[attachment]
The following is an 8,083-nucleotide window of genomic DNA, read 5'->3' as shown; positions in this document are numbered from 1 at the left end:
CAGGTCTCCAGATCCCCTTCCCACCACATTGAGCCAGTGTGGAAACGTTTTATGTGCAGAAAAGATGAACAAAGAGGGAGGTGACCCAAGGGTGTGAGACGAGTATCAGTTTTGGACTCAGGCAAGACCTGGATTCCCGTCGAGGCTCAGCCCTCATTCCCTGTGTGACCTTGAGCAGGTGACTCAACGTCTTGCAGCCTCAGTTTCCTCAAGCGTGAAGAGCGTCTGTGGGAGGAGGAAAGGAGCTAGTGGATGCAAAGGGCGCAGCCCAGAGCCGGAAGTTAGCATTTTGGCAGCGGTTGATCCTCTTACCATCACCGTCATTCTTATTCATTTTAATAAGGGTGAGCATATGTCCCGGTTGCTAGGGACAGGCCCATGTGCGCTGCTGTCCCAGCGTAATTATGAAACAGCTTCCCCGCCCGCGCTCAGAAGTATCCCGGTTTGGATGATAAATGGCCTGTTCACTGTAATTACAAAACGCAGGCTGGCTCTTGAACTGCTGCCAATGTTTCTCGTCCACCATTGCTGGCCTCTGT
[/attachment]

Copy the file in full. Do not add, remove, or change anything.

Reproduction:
The following is an 8,083-nucleotide window of genomic DNA, read 5'->3' as shown; positions in this document are numbered from 1 at the left end:
CAGGTCTCCAGATCCCCTTCCCACCACATTGAGCCAGTGTGGAAACGTTTTATGTGCAGAAAAGATGAACAAAGAGGGAGGTGACCCAAGGGTGTGAGACGAGTATCAGTTTTGGACTCAGGCAAGACCTGGATTCCCGTCGAGGCTCAGCCCTCATTCCCTGTGTGACCTTGAGCAGGTGACTCAACGTCTTGCAGCCTCAGTTTCCTCAAGCGTGAAGAGCGTCTGTGGGAGGAGGAAAGGAGCTAGTGGATGCAAAGGGCGCAGCCCAGAGCCGGAAGTTAGCATTTTGGCAGCGGTTGATCCTCTTACCATCACCGTCATTCTTATTCATTTTAATAAGGGTGAGCATATGTCCCGGTTGCTAGGGACAGGCCCATGTGCGCTGCTGTCCCAGCGTAATTATGAAACAGCTTCCCCGCCCGCGCTCAGAAGTATCCCGGTTTGGATGATAAATGGCCTGTTCACTGTAATTACAAAACGCAGGCTGGCTCTTGAACTGCTGCCAATGTTTCTCGTCCACCATTGCTGGCCTCTGT